--enable-languages=c,c++,java,f95,objc,ada,treelang --prefix=/usr
--enable-shared --with-system-zlib --libexecdir=/usr/lib
--without-included-gettext --enable-threads=posix --enable-nls
--program-suffix=-4.0 --enable-__cxa_atexit --enable-clocale=gnu
--enable-libstdcxx-debug --enable-java-awt=gtk-default
--enable-gtk-cairo
--with-java-home=/usr/lib/jvm/java-1.4.2-gcj-4.0-1.4.2.0/jre
--enable-mpfr --disable-werror --with-tune=pentium4
--enable-checking=release i486-linux-gnu
Modelo de hilos: posix
gcc versión 4.0.3 (Ubuntu 4.0.3-1ubuntu5)
(translation:
usando especificaciones internas.......using internal specifications
Configurando...configuring
modelo de hilos....model of threads)

Some hint? Cheers

Josefo

Sep 22 '06 #5

P: n/a
Josefo wrote:
Hello:
mlimber wrote:
This code works for me:

#include <iostream>
#include <exception>
using namespace std;

class myexception : public exception
{
public:
virtual const char* what() const
{
return "My exception happened";
}
};

int main()
{
try
{
throw myexception();
}
catch( const exception& e )
{
cout << e.what() << endl;
}
return 0;
}

But not for me. I get this run-time errors:

josemanuel@josefo:~/C++/C++_Language_Tutorial$ c++
standard_exception_mlimber_good.c
standard_exception_mlimber_good.c:8: error: especificador throw más
flexible para 'virtual const char* myexception::what() const'
/usr/lib/gcc/i486-linux-gnu/4.0.3/../../../../include/c++/4.0.3/exception:61:
error: sustituyendo 'virtual const char* std::exception::what()
const throw ()'
(By the way, trivial spanish-to-english translation:
especificador mas flexible para ...............more flexible specifier
for
substituyendo..................................sub stituting
)
I am running this versionof the compiler:

josemanuel@josefo:~/C++/C++_Language_Tutorial$ c++ -v
Usando especificaciones internas.
Objetivo: i486-linux-gnu
Configurado con: ../src/configure -v
--enable-languages=c,c++,java,f95,objc,ada,treelang --prefix=/usr
--enable-shared --with-system-zlib --libexecdir=/usr/lib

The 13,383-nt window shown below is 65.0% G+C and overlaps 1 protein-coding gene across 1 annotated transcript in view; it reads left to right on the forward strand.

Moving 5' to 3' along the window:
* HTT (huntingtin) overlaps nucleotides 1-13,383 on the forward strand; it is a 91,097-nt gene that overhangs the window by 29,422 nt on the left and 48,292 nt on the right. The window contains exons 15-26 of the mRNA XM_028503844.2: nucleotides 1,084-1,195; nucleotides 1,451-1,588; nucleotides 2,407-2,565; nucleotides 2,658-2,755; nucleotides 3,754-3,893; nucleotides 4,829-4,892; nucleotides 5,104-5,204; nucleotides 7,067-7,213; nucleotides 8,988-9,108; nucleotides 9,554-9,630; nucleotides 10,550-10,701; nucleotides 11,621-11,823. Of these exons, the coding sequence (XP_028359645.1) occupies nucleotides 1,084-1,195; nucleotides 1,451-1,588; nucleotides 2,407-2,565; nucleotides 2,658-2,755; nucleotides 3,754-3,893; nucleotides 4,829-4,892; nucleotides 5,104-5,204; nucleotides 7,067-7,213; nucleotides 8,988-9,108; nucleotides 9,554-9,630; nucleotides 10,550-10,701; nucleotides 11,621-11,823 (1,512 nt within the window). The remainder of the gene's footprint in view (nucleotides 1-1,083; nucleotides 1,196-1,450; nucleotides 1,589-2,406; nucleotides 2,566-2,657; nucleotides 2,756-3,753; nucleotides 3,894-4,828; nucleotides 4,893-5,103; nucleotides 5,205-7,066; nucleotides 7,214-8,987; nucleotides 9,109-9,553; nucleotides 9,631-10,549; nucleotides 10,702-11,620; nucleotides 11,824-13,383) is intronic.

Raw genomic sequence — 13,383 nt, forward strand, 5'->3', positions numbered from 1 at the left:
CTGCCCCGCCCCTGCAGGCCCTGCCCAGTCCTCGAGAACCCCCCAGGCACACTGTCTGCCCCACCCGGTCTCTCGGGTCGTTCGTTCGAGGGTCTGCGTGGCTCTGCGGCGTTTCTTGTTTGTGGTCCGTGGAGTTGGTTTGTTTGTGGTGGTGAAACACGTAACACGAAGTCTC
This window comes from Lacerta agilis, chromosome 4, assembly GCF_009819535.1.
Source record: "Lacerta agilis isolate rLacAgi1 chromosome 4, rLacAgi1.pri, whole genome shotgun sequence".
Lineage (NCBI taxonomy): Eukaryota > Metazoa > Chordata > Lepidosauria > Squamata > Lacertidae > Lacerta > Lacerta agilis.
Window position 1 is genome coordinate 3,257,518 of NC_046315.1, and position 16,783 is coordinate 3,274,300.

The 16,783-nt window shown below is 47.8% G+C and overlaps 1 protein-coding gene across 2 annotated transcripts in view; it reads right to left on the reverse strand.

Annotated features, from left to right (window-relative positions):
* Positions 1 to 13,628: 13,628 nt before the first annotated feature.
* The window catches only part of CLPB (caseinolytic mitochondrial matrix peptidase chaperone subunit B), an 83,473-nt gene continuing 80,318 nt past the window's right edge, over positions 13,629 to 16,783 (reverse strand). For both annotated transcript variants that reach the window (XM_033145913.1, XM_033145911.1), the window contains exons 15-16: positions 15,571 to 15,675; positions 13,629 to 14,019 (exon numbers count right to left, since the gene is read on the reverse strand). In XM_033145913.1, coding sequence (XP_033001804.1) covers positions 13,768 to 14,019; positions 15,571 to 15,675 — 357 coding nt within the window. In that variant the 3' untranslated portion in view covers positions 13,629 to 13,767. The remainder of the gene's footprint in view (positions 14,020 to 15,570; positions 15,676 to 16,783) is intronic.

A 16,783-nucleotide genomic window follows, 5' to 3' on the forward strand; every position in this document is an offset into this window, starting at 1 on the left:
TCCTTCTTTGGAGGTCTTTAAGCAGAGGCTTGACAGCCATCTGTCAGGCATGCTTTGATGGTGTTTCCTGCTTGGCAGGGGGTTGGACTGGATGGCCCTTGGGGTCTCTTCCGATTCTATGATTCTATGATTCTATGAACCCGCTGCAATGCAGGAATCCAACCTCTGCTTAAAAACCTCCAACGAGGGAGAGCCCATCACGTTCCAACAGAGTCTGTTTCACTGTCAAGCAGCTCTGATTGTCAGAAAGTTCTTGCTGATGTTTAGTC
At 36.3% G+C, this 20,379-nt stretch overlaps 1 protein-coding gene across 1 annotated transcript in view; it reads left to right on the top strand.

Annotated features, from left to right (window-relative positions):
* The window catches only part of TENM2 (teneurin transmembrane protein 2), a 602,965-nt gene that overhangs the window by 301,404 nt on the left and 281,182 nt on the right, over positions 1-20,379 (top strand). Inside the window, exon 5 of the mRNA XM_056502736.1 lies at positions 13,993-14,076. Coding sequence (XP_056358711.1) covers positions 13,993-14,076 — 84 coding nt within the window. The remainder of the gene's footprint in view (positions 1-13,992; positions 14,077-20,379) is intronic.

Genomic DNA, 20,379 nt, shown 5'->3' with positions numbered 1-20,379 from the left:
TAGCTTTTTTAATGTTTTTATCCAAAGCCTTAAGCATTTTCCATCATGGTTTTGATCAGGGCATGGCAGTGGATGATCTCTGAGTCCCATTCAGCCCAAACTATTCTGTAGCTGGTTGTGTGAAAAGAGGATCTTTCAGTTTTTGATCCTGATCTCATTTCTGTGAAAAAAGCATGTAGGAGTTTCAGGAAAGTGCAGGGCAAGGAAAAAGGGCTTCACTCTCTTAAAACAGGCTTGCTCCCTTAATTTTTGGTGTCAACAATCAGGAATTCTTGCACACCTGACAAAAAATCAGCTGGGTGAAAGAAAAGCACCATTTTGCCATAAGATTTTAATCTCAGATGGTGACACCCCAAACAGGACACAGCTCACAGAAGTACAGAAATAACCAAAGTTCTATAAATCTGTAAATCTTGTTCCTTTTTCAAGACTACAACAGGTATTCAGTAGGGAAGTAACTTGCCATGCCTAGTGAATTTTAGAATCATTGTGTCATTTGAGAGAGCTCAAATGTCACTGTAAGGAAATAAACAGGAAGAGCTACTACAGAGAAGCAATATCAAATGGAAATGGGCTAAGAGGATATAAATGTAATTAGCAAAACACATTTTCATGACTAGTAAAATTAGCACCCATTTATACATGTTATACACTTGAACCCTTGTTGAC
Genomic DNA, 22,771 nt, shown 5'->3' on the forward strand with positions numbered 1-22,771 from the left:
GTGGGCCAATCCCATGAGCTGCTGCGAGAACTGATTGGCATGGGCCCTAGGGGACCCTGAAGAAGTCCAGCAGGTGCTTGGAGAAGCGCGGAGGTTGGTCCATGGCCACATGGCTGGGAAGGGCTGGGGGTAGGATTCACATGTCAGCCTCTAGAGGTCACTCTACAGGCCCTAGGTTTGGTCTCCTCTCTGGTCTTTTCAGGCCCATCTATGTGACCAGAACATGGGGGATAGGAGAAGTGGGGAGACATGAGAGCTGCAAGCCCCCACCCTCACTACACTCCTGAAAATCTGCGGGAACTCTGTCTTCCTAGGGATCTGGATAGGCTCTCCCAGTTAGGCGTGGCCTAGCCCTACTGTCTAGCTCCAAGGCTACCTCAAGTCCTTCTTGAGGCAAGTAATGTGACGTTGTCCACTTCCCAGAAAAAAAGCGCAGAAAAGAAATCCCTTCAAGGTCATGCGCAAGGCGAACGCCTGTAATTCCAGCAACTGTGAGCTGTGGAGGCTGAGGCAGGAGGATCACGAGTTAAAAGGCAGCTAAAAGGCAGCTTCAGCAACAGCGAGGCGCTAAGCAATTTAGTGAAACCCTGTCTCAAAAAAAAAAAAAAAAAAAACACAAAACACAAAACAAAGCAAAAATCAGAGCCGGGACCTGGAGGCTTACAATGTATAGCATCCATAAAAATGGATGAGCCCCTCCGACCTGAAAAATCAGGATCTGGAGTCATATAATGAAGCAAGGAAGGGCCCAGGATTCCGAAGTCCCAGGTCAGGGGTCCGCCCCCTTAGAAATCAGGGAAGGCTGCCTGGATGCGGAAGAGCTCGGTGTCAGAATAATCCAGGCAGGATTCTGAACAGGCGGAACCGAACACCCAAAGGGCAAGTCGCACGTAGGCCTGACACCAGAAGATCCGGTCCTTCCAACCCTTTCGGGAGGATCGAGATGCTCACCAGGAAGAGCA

--without-included-gettext --enable-threads=posix --enable-nls
--program-suffix=-4.0 --enable-__cxa_atexit --enable-clocale=gnu
--enable-libstdcxx-debug --enable-java-awt=gtk-default
--enable-gtk-cairo
--with-java-home=/usr/lib/jvm/java-1.4.2-gcj-4.0-1.4.2.0/jre
--enable-mpfr --disable-werror --with-tune=pentium4
--enable-checking=release i486-linux-gnu
Modelo de hilos: posix
gcc versión 4.0.3 (Ubuntu 4.0.3-1ubuntu5)
(translation:
usando especificaciones internas.......using internal specifications
Configurando...configuring
modelo de hilos....model of threads)

Some hint? Cheers
Looks like your std::exception::what() has a no-throw specification.
Make your overload read:

virtual const char* what() const throw()
{ ... }

Cheers! --M

Sep 22 '06 #6

P: n/a
mlimber wrote:
Looks like your std::exception::what() has a no-throw specification.
Make your overload read:

virtual const char* what() const throw()
{ ... }

Cheers! --M
Thanks, you are right. And finally...how may I override the no- throw
specification when the exception is launched directly? (without the
"throw myexception", which prevents me to override the no-throw
specification when declaring the derived class "myexception"). For
instance:

// bad_alloc standard exception
#include <iostream>
#include <exception>
using namespace std;

int main () {
try
{
int* myarray= new int[1000000000];
}
catch (exception& e)
{
cout << "Standard exception: " << e.what() << endl;
}
return 0;
}

I get ( thanks to you, now I undestand why, but I do not know how to
solve it):

josemanuel@josefo:~/C++/C++_Language_Tutorial$ ./a.out